Add potatoes to the first of two large bowls. Place remaining vegetables in second large bowl. Over each bowl, pour over olive oil, salt and pepper then toss to coat evenly. Add to sheet pans(lined with parchment paper if desired). Roast at 425 for 35-45 min. or until fork tender. Once roasted, these can be added to anything!

“rustic” pot pie

Olive oil, to coat the pan

Roasted root veggies

3-5 sheets whole grain puff pastry

Organic, grass fed melted butter or ghee(optional)

Preheat oven to 375 degrees. Coat a medium cast iron skillet with olive oil. Place sheets of puff pastry to cover the bottom. Fill with roasted veggies. Optional: sprinkle in roasted chicken or pork. Cover with another 3-5 sheets of dough. Brush top with oil, ghee or melted butter. Place skillet in 375 degree oven for 15 minutes or until pastry is lightly browned and crispy.

PS-veggie loving daughter gobbled this down in record time!


Garlic Baked Roots for a Crowd

By Audrey Byker Health Coach


15 cups of root vegetables:

-Sweet potatoes, scrubbed and chopped

-Carrots, scrubbed and chopped (try rainbow for something different)

-Red or yellow skin potatoes, chopped

-Beets, peeled and chopped

-Parsnips, scrubbed and chopped

Garlic, peeled and left whole, as many as you prefer

Olive oil, a generous drizzle

Sea salt

Black pepper, fresh ground


Preheat oven to 400 degrees. In a large bowl, toss together vegetables with olive oil, salt and pepper.  Add to 9x13 pan then cover with foil. Bake in the oven for 30-40 min, setting timer to check and stir half-way. Continue to roast until vegetables are fork tender or reach desired consistency.  

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Baking Up a Bond and Banana Muffins

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By Aubrey Wilson—the talented Hope College Communications student and intern!

My dad is a man of many average dad talents - grilling, driving a boat, mowing the lawn. But baking is one of his hidden talents. Outside our home, he is known for being a man of few words. Inside the four walls of our home, he is known for his spur of the moment kitchen take over. Picture this, our family of five lounging in the living room and watching TV. He abruptly stands up, heads to the kitchen, opens every cabinet possible, pulls up a recipe online, and within seconds our kitchen has transformed into the episode of “Top Chef”.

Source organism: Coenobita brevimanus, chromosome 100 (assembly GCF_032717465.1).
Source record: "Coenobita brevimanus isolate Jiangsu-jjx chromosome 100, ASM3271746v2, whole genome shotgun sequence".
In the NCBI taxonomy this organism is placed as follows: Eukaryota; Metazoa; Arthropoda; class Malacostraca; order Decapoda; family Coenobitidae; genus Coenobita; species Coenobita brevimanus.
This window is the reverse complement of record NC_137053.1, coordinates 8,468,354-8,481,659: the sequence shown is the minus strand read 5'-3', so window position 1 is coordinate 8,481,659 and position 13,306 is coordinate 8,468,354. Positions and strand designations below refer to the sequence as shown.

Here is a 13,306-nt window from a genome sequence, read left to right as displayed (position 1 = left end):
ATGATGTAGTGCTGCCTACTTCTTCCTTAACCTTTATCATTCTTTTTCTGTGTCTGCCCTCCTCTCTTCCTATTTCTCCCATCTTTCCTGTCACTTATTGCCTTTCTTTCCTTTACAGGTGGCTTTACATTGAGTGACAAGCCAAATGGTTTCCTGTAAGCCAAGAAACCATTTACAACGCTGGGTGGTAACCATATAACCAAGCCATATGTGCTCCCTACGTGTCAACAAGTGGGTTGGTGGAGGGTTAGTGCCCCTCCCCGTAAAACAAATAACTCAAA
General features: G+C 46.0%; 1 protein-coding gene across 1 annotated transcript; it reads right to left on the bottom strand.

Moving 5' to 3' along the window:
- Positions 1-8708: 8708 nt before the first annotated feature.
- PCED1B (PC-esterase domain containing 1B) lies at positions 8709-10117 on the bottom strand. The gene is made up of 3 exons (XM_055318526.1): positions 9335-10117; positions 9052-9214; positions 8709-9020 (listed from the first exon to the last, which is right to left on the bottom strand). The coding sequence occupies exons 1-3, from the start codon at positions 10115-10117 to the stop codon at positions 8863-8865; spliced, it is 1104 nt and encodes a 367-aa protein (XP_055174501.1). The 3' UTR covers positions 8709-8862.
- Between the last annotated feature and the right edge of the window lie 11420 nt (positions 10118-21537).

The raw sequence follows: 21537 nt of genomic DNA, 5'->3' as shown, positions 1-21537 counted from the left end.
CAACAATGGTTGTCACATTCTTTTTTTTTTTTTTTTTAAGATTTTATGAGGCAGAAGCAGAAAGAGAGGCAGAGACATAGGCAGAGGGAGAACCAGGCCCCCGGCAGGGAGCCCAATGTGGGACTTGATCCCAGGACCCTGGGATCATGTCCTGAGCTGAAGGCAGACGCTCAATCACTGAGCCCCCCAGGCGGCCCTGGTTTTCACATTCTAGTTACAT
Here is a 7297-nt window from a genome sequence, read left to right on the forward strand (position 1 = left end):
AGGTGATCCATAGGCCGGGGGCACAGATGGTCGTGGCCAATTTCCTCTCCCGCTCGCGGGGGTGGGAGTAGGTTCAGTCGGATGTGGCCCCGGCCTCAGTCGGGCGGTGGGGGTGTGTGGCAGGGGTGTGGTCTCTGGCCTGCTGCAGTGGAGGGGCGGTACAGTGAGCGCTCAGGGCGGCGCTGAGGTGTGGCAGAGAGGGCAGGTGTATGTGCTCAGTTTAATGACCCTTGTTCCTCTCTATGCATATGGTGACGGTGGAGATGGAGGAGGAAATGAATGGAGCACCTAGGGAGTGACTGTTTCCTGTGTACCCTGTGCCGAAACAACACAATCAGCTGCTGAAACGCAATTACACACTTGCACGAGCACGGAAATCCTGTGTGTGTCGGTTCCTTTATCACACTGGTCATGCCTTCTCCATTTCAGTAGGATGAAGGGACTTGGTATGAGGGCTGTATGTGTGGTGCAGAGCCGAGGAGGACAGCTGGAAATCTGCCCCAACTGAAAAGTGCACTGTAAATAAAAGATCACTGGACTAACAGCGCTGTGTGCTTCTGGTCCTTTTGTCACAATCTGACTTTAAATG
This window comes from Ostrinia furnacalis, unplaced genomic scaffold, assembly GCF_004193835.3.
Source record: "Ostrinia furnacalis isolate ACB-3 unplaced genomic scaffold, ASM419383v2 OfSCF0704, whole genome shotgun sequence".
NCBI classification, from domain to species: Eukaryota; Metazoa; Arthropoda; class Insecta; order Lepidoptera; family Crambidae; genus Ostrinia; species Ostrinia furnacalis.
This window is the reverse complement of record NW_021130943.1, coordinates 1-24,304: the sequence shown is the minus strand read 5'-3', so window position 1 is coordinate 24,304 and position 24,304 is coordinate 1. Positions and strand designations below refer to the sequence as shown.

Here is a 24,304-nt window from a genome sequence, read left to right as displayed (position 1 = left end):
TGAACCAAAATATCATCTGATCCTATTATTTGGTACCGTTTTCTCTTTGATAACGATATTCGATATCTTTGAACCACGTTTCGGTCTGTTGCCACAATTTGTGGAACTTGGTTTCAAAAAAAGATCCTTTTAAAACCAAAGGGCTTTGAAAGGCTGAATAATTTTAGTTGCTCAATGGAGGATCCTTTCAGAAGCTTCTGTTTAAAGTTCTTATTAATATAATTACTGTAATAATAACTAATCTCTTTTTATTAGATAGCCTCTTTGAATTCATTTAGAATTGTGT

His specialties range from banana bread to protein balls. His flavor depends upon the day. But what does not change is the bond my dad has baked up. Through his periodic kitchen endeavors, a lot more than just food has been made. The walls of our kitchen watched my siblings and I’s “I only want chicken tenders” phase grow into “Filet mignon please”. The walls watched as my dad came home after his weeks away on business trips. I would sit next to the stove as he boiled the fresh lobster he picked up in Maine. To count the number of people who have sat on those counters awaiting the baked goods to be done would be in impossible task. Those people (including my family, closest friends, and I) have cried to the point of laughing and laughed to the point of crying while sitting on those counters. Our kitchen counters have served my brothers “Blue’s Clues” birthday cake as well as his high school graduation dessert bar. 

The love I have experienced, witnessed, and cherished in that kitchen will carry with me no matter what house I am in and no matter who I am with. So here’s my challenge to you: next time you are baking/cooking something up, notice the kitchen. Take note of the people in it. Remember the conversations. Foster the time the food is in the oven because it allows for more conversation. But don’t leave them in too long… :)